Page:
It was a long, drawn-out battle for assistance, Geib said. He encourages veterans to work with an advocacy group to get help and never give up. He also has a message for Congress and the VA.
“Believe us,” he said. “We were there. We were the boots on the ground.”
Calling for Better Care
Related to the presumptive process, MOAA is urging Congress to pass the Toxic Exposure in the American Military (TEAM) Act. The bill would expand health care enrollment and benefits to veterans exposed to airborne toxins and burn pits in Southwest Asia.
It would also require the VA to respond to scientific evidence regarding diseases associated with toxic exposure within an established time frame and develop a questionnaire for primary care appointments to determine whether a veteran may have been exposed to toxic substances during service.
“I wholeheartedly believe I fall into that [Gulf War Illness] category,” said former Army Spc. David Young, who deployed to Saudi Arabia during the Gulf War.
Young said he was exposed to a variety of toxins in theater, including kerosene used in the tents and fuel sprayed on the roads to keep dust down. He experienced migraines and bowel problems that have continued for 30 years, he said. He has not filed a claim with the VA because it’s difficult to find a doctor within driving distance from his home in Georgia to receive the diagnosis, he said.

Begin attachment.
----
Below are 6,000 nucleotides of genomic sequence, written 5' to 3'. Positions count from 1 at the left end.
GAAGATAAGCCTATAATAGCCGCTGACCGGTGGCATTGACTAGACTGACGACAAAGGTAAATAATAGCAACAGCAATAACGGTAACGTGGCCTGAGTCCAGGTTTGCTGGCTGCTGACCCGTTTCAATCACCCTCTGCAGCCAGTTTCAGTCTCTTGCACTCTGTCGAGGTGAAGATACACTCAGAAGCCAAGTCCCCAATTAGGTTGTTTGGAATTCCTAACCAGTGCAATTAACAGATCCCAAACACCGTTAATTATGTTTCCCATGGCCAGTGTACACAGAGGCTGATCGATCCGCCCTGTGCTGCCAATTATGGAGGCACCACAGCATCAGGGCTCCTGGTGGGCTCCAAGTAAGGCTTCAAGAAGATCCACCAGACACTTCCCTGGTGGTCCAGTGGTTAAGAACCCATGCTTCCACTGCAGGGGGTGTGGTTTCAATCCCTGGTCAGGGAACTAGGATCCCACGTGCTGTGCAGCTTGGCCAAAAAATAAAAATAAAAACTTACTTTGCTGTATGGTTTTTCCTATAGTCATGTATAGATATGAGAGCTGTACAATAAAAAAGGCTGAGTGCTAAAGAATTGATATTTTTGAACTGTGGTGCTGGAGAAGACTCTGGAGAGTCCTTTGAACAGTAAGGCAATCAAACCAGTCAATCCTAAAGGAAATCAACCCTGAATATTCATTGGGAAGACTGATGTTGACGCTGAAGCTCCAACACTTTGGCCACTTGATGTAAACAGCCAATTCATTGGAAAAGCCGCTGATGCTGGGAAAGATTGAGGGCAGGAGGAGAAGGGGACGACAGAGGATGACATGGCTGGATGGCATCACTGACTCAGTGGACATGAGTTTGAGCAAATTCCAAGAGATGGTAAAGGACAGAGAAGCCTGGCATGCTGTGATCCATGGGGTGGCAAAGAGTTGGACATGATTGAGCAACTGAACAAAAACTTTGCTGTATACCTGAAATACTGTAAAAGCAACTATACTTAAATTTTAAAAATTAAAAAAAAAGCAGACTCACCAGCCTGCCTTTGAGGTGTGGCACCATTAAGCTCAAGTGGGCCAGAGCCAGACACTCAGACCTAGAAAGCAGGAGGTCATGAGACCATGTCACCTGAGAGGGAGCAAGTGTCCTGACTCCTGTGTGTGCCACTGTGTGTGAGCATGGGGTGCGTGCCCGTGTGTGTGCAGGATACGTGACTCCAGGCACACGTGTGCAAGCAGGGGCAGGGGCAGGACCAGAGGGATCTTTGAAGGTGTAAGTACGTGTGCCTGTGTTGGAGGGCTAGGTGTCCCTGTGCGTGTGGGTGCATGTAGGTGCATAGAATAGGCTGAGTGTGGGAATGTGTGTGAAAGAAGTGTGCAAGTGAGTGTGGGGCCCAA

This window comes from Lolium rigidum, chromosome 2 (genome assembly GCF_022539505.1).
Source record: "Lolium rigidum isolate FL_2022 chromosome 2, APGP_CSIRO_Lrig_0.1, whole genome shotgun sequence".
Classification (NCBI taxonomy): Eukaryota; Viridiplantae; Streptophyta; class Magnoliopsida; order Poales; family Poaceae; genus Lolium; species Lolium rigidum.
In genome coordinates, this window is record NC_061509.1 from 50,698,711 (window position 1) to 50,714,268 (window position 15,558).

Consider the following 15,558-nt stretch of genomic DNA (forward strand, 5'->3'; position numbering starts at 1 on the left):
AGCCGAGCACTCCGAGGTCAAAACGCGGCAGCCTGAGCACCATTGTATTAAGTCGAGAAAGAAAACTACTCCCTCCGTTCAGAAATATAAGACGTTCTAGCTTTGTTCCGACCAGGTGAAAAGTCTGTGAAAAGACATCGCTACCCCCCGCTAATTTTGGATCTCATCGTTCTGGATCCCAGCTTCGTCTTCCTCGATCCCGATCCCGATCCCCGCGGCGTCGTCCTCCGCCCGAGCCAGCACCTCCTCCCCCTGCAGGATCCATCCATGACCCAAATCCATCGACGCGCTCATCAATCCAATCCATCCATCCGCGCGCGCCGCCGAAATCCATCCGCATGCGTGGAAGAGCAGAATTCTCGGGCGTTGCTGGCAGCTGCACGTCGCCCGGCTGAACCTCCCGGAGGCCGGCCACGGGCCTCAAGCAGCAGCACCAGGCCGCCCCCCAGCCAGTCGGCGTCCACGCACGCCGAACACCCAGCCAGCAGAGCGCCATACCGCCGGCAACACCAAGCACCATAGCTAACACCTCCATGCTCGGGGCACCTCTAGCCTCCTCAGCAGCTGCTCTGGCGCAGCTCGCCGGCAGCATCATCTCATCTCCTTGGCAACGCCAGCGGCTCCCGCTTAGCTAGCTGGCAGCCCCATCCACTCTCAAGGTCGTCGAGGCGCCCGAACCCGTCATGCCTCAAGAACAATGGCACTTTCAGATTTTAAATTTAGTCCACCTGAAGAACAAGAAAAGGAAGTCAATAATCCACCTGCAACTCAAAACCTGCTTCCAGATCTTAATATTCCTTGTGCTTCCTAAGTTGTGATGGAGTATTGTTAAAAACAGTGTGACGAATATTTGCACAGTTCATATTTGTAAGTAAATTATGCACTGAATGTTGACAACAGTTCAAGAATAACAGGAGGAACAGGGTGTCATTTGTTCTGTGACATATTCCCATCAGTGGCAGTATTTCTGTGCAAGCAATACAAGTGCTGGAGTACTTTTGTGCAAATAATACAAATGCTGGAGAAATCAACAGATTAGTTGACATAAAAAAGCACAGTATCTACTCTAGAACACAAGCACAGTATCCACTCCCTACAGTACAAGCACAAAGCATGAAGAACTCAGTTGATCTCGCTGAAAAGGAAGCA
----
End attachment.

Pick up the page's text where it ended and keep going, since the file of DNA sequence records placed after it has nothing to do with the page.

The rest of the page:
MOAA is also calling on Congress to require the VA to provide public, quarterly reports on veteran claims for presumptive conditions or “special interest conditions.” The enhanced transparency would help improve the process, testing, and training to support veterans.
Data collected over two decades indicates faults with the VA’s handling of Gulf War illness claims that has led to a denial rate of 56%, according to a report from the Government Accountability Office.
[RELATED: More Advocacy News From MOAA]
In addition, MOAA is pushing Congress to create an advisory committee that would improve the presumptive process and expand health care enrollment for servicemembers exposed to airborne hazards and burn pits in Southwest Asia.
An advisory committee’s review of toxic exposures and recommendations for additions to the VA’s presumptive exposure list could benefit thousands of veterans. Currently, diseases are added only by federal law passed by Congress or through a regulation authored by the VA secretary.